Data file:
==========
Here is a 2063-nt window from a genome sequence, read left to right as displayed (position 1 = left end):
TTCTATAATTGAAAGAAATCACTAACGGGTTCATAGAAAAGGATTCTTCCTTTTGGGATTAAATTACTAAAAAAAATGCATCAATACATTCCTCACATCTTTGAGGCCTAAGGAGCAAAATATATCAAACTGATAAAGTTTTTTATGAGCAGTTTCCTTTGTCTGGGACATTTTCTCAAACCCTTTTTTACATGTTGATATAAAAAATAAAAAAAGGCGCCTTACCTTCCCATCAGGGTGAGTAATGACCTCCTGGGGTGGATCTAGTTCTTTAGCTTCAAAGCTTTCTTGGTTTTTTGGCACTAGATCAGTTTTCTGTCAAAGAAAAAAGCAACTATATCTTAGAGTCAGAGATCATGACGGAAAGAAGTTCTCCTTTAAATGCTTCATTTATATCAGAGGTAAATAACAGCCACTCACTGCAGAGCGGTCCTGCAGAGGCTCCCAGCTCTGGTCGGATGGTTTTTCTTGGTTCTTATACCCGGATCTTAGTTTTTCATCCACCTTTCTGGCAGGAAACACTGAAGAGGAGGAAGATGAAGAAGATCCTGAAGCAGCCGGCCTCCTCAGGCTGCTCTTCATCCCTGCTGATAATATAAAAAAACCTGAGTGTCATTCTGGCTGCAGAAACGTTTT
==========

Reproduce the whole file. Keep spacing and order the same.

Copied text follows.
Here is a 2063-nt window from a genome sequence, read left to right as displayed (position 1 = left end):
TTCTATAATTGAAAGAAATCACTAACGGGTTCATAGAAAAGGATTCTTCCTTTTGGGATTAAATTACTAAAAAAAATGCATCAATACATTCCTCACATCTTTGAGGCCTAAGGAGCAAAATATATCAAACTGATAAAGTTTTTTATGAGCAGTTTCCTTTGTCTGGGACATTTTCTCAAACCCTTTTTTACATGTTGATATAAAAAATAAAAAAAGGCGCCTTACCTTCCCATCAGGGTGAGTAATGACCTCCTGGGGTGGATCTAGTTCTTTAGCTTCAAAGCTTTCTTGGTTTTTTGGCACTAGATCAGTTTTCTGTCAAAGAAAAAAGCAACTATATCTTAGAGTCAGAGATCATGACGGAAAGAAGTTCTCCTTTAAATGCTTCATTTATATCAGAGGTAAATAACAGCCACTCACTGCAGAGCGGTCCTGCAGAGGCTCCCAGCTCTGGTCGGATGGTTTTTCTTGGTTCTTATACCCGGATCTTAGTTTTTCATCCACCTTTCTGGCAGGAAACACTGAAGAGGAGGAAGATGAAGAAGATCCTGAAGCAGCCGGCCTCCTCAGGCTGCTCTTCATCCCTGCTGATAATATAAAAAAACCTGAGTGTCATTCTGGCTGCAGAAACGTTTT